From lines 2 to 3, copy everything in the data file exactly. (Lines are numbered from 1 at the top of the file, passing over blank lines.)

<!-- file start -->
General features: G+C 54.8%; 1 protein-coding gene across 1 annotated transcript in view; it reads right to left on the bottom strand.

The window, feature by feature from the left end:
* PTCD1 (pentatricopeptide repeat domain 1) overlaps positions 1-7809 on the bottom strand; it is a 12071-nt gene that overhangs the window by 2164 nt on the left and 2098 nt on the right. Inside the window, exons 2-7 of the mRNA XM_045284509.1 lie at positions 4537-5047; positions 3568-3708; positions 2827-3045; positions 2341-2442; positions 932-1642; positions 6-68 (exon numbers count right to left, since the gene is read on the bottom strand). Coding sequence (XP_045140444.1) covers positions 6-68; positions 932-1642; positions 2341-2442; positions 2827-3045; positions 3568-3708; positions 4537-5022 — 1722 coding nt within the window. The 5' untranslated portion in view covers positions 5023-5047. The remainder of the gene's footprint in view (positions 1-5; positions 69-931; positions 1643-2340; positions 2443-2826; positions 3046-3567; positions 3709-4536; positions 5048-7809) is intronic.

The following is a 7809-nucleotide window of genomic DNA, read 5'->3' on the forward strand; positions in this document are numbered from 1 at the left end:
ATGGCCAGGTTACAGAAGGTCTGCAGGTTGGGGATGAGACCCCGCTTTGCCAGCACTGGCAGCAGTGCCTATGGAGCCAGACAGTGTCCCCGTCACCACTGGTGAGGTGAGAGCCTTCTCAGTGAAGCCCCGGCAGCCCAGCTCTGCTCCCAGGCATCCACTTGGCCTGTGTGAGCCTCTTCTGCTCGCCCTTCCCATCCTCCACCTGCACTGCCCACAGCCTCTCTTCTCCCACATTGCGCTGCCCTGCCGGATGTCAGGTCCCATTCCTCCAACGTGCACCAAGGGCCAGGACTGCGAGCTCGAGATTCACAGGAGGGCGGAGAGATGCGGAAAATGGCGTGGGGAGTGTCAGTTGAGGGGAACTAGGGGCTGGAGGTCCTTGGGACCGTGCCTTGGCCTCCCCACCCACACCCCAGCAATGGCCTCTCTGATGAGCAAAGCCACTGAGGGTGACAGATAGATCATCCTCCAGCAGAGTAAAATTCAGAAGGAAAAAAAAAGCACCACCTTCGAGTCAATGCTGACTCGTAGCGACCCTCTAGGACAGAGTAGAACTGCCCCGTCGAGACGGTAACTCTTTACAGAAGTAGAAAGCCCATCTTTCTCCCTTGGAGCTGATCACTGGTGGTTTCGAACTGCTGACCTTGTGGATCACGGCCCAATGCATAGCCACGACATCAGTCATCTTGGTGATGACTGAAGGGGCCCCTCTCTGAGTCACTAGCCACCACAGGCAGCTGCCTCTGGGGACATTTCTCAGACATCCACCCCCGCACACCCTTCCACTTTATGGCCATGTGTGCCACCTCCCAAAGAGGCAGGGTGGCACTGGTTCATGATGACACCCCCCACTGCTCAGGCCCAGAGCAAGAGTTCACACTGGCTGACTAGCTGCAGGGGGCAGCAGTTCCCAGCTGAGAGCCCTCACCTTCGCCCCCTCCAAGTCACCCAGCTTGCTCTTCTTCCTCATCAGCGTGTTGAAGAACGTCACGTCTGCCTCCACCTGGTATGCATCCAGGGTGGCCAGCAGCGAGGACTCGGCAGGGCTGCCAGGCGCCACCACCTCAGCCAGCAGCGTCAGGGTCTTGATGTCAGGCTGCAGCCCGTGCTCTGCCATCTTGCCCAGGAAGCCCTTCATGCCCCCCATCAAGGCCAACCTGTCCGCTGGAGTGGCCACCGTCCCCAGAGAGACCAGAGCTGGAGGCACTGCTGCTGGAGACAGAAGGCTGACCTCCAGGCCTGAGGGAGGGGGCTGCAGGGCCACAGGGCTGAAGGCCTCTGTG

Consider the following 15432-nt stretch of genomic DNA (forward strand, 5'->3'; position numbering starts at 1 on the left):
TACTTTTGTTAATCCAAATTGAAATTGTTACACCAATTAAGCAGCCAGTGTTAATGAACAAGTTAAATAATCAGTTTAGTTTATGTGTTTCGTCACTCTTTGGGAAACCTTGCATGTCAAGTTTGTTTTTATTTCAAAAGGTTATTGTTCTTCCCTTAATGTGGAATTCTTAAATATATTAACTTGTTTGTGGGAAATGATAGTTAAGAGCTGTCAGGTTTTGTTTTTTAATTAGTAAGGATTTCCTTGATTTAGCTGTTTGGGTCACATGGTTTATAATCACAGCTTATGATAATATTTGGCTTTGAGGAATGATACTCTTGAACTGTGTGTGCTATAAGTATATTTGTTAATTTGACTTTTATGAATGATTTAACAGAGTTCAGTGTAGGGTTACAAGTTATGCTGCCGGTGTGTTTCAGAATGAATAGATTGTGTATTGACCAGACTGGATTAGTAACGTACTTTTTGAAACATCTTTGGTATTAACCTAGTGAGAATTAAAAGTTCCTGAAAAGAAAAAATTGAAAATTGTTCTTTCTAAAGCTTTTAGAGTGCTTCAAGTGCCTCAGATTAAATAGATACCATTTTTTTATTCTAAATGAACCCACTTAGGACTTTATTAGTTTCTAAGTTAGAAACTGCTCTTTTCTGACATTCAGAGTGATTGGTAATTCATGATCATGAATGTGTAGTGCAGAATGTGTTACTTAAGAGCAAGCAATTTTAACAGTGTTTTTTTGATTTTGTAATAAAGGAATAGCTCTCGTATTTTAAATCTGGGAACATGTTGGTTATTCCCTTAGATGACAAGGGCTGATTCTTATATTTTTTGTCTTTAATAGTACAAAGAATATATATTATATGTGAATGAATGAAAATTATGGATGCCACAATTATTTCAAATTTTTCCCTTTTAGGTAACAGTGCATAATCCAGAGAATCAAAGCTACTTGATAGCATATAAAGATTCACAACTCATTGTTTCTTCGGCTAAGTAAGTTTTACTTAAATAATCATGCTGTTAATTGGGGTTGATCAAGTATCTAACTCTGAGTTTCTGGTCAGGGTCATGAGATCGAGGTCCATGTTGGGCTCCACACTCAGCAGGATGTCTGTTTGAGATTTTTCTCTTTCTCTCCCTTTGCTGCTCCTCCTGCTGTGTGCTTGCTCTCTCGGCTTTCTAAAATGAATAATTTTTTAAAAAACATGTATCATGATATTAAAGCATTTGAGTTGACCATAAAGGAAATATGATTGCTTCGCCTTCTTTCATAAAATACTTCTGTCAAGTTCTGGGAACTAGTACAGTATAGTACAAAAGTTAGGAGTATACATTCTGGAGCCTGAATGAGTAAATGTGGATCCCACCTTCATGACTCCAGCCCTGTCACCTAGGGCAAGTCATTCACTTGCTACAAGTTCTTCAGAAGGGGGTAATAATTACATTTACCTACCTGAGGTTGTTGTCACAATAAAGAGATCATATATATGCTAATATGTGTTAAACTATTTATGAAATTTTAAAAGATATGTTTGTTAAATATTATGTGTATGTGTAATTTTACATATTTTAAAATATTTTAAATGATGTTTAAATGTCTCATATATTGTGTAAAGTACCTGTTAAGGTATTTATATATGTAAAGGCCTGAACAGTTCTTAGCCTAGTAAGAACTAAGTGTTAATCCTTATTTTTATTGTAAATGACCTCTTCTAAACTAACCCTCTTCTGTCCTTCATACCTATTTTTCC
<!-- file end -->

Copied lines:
The window, feature by feature from the left end:
* PTCD1 (pentatricopeptide repeat domain 1) overlaps positions 1-7809 on the bottom strand; it is a 12071-nt gene that overhangs the window by 2164 nt on the left and 2098 nt on the right. Inside the window, exons 2-7 of the mRNA XM_045284509.1 lie at positions 4537-5047; positions 3568-3708; positions 2827-3045; positions 2341-2442; positions 932-1642; positions 6-68 (exon numbers count right to left, since the gene is read on the bottom strand). Coding sequence (XP_045140444.1) covers positions 6-68; positions 932-1642; positions 2341-2442; positions 2827-3045; positions 3568-3708; positions 4537-5022 — 1722 coding nt within the window. The 5' untranslated portion in view covers positions 5023-5047. The remainder of the gene's footprint in view (positions 1-5; positions 69-931; positions 1643-2340; positions 2443-2826; positions 3046-3567; positions 3709-4536; positions 5048-7809) is intronic.